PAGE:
Like every woman, I always believed that menopause is a fearful and stressful period in life. Hot flashes, night sweats, insomnia, irritability, weight gain, and loss of libido were my only associations when I thought of menopause. However, recently I read an interesting article which completely changed my point of view; I no longer think about menopause as the end of the world. “Menopause- Time for a Change” is an article which shares a different and modern approach to menopause. The symptoms are still the same, but proper education, an optimistic attitude, and determination can make them less severe.
Menopause is a natural stage of aging, and simply means a transition in a woman’s reproductive life. Ovaries, while decreasing in size, produce a different amount of estrogen and progesterone, two significant hormones. Estrogen is very important and has influence on many cells in different parts of woman’s body including reproductive organs, heart, bones, brain, and blood vessels. Thus, as the levels of circulating estrogen in the body go down over time, women may experience negative changes in their cardiovascular system and bone density.
Daily exercising by the age of thirty helps to build bone density as much as possible, and at the same time prevent osteoporosis. Additionally, a healthy diet rich in calcium and vitamin D helps to keep our bones in good condition. An active lifestyle and proper diet has a huge impact on our cholesterol level, which also changes during menopause: total cholesterol, LDL (low density lipoprotein) cholesterol, and triglycerides may go up, while HDL (high-density lipoprotein) goes down. It is important we keep those numbers under control and within normal range, since high numbers of LDL’s and triglycerides result in clogged arteries which leads to a heart attack or stroke.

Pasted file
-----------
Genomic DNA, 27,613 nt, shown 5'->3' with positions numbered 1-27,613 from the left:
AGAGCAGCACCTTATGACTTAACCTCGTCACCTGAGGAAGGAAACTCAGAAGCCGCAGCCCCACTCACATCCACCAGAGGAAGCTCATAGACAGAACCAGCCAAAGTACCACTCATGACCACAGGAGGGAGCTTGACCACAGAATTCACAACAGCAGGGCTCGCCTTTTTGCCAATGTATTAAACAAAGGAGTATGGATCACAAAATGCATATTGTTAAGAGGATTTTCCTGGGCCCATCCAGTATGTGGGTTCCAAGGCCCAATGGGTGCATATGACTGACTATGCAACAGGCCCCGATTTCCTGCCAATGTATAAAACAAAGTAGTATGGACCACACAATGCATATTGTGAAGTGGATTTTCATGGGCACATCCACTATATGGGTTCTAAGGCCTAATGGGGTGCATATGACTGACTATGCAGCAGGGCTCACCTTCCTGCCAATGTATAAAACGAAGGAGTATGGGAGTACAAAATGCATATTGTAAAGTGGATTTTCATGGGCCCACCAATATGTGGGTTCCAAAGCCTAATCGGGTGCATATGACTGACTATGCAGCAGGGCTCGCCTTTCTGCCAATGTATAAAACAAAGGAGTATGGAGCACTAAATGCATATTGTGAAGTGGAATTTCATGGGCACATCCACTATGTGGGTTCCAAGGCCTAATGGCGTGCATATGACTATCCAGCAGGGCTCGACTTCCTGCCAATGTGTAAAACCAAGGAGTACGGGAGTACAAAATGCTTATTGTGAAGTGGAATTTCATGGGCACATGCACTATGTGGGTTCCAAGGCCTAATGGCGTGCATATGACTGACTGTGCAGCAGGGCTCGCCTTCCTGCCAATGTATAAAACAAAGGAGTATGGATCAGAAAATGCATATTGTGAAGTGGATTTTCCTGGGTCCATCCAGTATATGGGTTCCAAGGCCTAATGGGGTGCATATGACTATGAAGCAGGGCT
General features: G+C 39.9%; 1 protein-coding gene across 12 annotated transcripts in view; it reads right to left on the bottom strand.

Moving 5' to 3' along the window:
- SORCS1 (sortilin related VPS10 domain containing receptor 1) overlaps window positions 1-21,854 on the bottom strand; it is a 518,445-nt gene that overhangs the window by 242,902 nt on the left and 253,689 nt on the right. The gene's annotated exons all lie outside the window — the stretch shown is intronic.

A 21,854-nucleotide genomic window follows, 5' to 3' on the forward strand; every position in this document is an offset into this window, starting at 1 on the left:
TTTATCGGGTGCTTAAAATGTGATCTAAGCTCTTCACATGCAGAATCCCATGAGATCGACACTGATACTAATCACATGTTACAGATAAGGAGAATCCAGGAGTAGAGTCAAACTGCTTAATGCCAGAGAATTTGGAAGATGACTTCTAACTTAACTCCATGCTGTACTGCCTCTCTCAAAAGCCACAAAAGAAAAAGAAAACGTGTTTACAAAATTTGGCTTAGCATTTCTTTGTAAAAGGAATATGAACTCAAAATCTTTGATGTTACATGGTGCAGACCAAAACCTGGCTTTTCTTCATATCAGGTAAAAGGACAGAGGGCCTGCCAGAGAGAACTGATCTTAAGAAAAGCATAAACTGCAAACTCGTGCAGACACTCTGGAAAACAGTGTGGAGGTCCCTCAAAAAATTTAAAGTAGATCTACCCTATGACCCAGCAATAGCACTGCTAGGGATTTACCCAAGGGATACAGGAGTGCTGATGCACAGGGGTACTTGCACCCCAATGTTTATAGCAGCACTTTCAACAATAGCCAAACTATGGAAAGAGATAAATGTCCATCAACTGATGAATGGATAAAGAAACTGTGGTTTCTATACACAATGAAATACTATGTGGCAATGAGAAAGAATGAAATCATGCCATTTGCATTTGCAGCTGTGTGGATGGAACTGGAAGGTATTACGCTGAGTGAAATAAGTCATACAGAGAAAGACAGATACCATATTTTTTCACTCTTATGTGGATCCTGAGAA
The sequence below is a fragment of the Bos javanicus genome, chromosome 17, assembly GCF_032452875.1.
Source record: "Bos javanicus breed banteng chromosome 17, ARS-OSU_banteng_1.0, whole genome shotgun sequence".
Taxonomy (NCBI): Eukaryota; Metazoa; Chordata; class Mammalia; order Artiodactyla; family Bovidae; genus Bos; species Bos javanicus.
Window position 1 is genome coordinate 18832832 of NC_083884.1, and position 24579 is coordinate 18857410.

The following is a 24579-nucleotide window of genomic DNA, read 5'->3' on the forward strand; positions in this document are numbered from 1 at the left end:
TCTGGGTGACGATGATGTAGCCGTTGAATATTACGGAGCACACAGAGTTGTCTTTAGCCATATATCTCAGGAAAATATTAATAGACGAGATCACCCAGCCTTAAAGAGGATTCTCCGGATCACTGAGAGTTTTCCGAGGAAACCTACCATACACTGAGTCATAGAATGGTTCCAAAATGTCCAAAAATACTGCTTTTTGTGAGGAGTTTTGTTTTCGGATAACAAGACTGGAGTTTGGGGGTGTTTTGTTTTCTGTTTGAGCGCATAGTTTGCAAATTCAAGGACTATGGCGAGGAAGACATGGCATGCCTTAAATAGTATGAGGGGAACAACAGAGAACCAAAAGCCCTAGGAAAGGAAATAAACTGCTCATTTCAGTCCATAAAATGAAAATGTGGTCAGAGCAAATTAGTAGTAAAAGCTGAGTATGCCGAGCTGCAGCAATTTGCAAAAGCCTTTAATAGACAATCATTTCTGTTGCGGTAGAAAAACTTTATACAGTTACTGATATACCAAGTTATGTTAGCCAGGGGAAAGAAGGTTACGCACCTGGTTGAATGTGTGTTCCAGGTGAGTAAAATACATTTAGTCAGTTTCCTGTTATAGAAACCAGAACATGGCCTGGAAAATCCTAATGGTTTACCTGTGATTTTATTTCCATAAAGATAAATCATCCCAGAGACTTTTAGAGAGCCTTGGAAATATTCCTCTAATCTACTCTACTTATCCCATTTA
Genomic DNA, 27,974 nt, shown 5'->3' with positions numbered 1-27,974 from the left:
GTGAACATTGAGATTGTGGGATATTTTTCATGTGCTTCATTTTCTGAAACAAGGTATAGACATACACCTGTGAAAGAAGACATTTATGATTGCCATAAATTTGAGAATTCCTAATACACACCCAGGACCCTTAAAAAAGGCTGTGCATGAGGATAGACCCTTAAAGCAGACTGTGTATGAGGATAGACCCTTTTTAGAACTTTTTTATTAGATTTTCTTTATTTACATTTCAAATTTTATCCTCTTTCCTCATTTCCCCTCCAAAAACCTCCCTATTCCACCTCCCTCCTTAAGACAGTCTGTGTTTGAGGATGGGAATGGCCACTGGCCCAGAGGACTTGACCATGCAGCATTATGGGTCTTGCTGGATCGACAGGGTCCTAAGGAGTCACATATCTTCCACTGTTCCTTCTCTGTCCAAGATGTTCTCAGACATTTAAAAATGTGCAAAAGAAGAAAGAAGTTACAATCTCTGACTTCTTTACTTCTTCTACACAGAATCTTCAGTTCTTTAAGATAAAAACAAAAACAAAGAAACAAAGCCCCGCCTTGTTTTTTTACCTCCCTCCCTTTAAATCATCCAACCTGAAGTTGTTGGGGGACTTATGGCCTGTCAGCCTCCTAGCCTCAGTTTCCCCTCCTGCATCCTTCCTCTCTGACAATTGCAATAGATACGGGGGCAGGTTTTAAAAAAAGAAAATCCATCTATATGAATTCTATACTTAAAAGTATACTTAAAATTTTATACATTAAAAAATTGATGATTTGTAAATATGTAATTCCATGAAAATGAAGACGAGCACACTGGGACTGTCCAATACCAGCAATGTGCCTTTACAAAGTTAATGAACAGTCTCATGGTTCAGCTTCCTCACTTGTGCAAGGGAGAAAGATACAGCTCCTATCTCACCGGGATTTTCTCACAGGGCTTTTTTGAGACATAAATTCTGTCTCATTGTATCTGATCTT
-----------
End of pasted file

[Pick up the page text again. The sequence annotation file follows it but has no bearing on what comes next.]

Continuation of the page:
Menopausal symptoms may occur earlier than expected as a result of radiation treatment, medicines used in chemotherapy, genetic errors, or surgery. Surgical menopause, called hysterectomy (removal of uterus), or bilateral oophorectomy (removal of both ovaries), stops menstrual periods right away. If the uterus is removed, but one or both ovaries are left, they may still produce estrogen and progesterone. However, these hormones may stop production sooner than expected. Studies suggest that women who have had a hysterectomy will experience much more severe menopausal symptoms than women who stopped producing hormones naturally. Some women may choose hormone replacement as a way to reduce menopausal discomfort while also preventing osteoporosis.
A healthy lifestyle, good diet, exercise, and an optimistic attitude have the most significant influence on how a woman feels during menopause.The information provided is for general interest only and should not be misconstrued as a diagnosis, prognosis or treatment recommendation. This information does not in any way constitute the practice of medicine, or any other health care profession. Readers are directed to consult their health care provider regarding their specific health situation. Marque Medical is not liable for any action taken by a reader based upon this information.